Grant money is helping Chief Phillip Lukens implement solutions to help his officers reduce crime and build better community relations. (Photo: Alliance PD) -

Grant money is helping Chief Phillip Lukens implement solutions to help his officers reduce crime and build better community relations. (Photo: Alliance PD)

“Initially, when I took the job of chief, it was because I loved the area. My family wanted to move to the area,” Chief Phillip Lukens says. 

The “area” is the northwestern part of Nebraska called the panhandle and the town is Alliance. It was only after accepting the job and moving to Alliance in 2020 that Lukens learned how big a challenge he faced.

Lukens quickly realized that the Alliance PD didn’t have the monetary or personnel resources he needed to do the job in the way he wanted to do it. So he threw a Hail Mary pass for more funding.

Hoping to get high-tech resources that would maximize his officers’ productivity,  in 2021, Lukens applied for a grant from the state of Nebraska. And he got $500,000. “I was the only one that applied,” he says, adding that the state wasn’t exactly keen on giving that much money to his agency. “They wouldn’t approve it until like the last day the grant was available. Then I had to scramble and get everything purchased in six weeks.”

Because of the grant Alliance now has mobile and stationary license plate recognition systems, motion-operated surveillance cameras in areas like parks, new software, and other tools.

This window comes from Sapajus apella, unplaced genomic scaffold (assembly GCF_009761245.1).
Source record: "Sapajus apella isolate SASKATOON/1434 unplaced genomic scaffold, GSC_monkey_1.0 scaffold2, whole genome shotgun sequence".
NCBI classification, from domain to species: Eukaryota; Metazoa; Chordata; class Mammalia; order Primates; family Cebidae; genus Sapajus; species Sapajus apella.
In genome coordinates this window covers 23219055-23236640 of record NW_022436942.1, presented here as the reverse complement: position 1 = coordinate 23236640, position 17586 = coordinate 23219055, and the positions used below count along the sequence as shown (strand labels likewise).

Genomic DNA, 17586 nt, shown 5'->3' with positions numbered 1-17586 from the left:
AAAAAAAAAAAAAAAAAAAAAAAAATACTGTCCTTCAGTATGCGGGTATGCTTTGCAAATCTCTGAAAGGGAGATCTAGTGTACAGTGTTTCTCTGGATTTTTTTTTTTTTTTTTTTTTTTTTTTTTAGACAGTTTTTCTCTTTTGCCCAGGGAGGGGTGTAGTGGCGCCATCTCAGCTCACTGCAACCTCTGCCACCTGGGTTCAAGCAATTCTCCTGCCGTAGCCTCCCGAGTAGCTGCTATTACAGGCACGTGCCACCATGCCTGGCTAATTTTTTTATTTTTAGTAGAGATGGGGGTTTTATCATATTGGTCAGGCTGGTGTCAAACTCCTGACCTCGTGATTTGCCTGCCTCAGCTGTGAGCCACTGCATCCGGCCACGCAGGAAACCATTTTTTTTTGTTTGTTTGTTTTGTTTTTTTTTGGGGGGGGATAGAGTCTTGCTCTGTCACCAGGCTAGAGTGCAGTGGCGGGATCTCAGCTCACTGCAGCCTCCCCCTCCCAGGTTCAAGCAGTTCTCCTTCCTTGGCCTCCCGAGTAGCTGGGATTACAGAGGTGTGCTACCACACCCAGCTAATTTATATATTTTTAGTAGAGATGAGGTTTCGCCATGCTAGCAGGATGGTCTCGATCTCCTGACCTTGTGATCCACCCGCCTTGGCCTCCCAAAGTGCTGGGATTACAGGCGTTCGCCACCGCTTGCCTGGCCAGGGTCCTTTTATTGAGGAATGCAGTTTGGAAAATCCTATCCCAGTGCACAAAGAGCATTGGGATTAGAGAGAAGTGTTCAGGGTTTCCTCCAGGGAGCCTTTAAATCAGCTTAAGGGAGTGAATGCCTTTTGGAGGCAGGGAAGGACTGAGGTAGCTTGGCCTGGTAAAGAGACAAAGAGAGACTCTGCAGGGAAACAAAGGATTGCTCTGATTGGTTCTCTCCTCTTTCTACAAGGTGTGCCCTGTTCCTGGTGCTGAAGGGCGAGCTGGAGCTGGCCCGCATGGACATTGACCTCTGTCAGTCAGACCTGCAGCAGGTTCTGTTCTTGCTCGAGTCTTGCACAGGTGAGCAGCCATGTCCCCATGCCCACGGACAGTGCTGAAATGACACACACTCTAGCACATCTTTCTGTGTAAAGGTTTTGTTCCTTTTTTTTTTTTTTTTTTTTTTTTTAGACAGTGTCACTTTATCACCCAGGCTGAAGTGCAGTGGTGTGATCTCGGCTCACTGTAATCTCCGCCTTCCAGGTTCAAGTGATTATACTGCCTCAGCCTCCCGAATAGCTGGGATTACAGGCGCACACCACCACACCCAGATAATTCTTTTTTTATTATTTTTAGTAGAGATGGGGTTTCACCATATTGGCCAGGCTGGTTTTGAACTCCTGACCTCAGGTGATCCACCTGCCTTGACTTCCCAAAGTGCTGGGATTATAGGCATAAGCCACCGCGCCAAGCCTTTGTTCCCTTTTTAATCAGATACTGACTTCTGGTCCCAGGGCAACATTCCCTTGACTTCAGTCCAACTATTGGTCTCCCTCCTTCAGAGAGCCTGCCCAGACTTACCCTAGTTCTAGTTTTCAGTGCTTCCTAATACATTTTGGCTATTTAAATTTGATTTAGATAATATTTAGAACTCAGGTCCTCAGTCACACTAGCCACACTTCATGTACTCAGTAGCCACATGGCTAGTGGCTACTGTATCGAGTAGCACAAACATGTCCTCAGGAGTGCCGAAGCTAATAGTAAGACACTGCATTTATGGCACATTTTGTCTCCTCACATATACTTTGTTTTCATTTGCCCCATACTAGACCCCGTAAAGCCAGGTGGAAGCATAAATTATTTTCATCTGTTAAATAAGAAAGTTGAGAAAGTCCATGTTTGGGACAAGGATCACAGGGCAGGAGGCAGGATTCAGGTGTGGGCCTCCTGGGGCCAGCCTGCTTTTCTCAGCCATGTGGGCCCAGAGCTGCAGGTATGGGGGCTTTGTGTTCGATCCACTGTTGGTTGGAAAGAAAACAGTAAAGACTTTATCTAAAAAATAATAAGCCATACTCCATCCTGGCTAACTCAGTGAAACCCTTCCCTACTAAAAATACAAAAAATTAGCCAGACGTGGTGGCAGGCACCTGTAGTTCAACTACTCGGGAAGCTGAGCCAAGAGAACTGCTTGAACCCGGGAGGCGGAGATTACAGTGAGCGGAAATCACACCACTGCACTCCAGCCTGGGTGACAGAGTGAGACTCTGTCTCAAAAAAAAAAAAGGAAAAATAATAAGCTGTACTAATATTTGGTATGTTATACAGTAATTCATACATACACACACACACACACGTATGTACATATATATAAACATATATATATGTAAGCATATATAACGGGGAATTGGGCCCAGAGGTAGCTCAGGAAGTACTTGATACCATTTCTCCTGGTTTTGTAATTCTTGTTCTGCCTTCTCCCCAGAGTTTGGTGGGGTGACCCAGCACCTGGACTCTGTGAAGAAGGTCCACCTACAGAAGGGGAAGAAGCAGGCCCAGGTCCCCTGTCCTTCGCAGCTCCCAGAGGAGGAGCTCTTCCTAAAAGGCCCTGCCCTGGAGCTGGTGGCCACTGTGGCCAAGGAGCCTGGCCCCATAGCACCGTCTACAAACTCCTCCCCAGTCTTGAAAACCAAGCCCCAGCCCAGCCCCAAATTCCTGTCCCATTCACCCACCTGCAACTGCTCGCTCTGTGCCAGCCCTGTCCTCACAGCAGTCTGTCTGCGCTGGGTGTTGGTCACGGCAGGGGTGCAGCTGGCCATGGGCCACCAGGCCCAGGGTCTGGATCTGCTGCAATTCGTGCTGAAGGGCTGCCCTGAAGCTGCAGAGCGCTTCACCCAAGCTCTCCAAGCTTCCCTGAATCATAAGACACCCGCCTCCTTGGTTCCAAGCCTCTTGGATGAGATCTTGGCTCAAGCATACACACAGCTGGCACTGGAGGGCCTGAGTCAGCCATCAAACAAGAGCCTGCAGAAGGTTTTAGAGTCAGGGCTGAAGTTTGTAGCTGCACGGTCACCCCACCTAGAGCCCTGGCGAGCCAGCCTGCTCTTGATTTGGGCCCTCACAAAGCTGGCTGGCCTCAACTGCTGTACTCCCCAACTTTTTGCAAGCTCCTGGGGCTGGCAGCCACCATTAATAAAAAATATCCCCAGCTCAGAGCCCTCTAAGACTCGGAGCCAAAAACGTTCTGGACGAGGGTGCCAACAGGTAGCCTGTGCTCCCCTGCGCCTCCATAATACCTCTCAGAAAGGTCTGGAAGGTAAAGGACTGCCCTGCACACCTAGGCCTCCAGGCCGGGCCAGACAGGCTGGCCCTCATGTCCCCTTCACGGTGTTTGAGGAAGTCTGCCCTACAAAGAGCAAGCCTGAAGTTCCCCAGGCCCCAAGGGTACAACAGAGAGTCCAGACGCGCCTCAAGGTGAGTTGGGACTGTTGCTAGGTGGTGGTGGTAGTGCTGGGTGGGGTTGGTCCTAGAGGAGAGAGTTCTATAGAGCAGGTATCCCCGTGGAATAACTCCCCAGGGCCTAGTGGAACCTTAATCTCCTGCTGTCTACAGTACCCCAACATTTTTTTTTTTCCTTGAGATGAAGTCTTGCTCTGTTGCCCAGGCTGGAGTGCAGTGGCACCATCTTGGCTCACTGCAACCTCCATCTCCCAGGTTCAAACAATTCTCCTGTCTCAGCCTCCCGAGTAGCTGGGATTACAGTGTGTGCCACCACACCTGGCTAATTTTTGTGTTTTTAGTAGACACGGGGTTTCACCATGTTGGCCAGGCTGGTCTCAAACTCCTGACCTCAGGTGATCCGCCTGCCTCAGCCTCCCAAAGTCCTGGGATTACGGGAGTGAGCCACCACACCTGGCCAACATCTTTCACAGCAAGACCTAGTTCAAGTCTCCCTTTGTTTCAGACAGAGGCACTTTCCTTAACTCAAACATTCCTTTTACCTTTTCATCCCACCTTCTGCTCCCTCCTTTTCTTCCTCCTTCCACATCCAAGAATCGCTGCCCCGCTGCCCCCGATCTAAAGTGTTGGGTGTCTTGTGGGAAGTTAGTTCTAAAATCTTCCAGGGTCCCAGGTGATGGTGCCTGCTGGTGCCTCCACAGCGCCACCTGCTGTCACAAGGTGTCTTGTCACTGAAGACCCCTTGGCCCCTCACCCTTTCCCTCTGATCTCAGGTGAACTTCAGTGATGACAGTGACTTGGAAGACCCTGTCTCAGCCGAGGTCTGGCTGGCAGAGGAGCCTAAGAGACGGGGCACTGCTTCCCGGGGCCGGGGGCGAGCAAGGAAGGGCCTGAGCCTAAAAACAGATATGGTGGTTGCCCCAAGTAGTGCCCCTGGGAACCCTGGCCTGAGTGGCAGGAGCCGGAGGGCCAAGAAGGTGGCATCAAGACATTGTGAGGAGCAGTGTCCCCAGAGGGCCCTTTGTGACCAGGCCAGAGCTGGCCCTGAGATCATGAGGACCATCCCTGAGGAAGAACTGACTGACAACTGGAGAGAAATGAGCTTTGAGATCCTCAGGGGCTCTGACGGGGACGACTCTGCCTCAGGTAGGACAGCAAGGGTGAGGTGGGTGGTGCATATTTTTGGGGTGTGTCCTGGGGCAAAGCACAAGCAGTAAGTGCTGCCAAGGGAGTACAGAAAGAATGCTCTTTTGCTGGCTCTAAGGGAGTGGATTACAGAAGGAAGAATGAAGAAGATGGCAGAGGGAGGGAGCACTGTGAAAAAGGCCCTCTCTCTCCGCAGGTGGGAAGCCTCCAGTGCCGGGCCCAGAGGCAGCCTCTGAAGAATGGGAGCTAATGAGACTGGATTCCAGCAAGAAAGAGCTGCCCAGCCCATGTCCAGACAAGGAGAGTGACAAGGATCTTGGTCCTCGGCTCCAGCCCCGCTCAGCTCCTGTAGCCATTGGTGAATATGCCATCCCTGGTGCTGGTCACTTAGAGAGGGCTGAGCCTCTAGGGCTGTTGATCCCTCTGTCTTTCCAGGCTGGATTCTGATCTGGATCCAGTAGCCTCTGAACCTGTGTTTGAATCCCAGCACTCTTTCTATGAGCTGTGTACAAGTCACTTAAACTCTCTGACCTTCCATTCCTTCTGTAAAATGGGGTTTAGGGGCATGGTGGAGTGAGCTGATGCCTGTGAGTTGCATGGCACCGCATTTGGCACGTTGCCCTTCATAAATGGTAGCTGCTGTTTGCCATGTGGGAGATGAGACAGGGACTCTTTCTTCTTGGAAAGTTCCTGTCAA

Alliance was not a hotbed of crime before Lukens won the grant. But it did have some problems he used the technology to address. The seat of Box Butte County, Alliance is a banking and business center for the area’s smaller communities. Lukens says when he first became chief, the city had a higher crime rate than a community of its population size is expected to have. “Our property crime is now down 38% and our crimes against persons rate has dropped 5%.”

And technology is being used for more than just crime prevention in Alliance. Lukens says Alliance PD has implemented technology that’s designed to both enhance community safety and improve community
relations.

Lukens contacted Trusted Driver www.mytrusteddriver.com about using their software, which was designed to let officers cite motorists without contact. But Lukens wanted it for rewarding good drivers not punishing bad ones. He says the company put a lot of effort into modifying its solution to make that happen. “They spent far more money deploying this program in our city than we paid them.”

Using Trusted Driver, Alliance officers can now notify motorists that they are driving safely and reward them with food coupons and grocery gift cards. “The whole goal of this was to get drivers, especially the teenagers, to calm down.”

“We’re working so hard,” Lukens says of his agency. “We love this city, and we want people to think of it as one of the best cities in Nebraska.”

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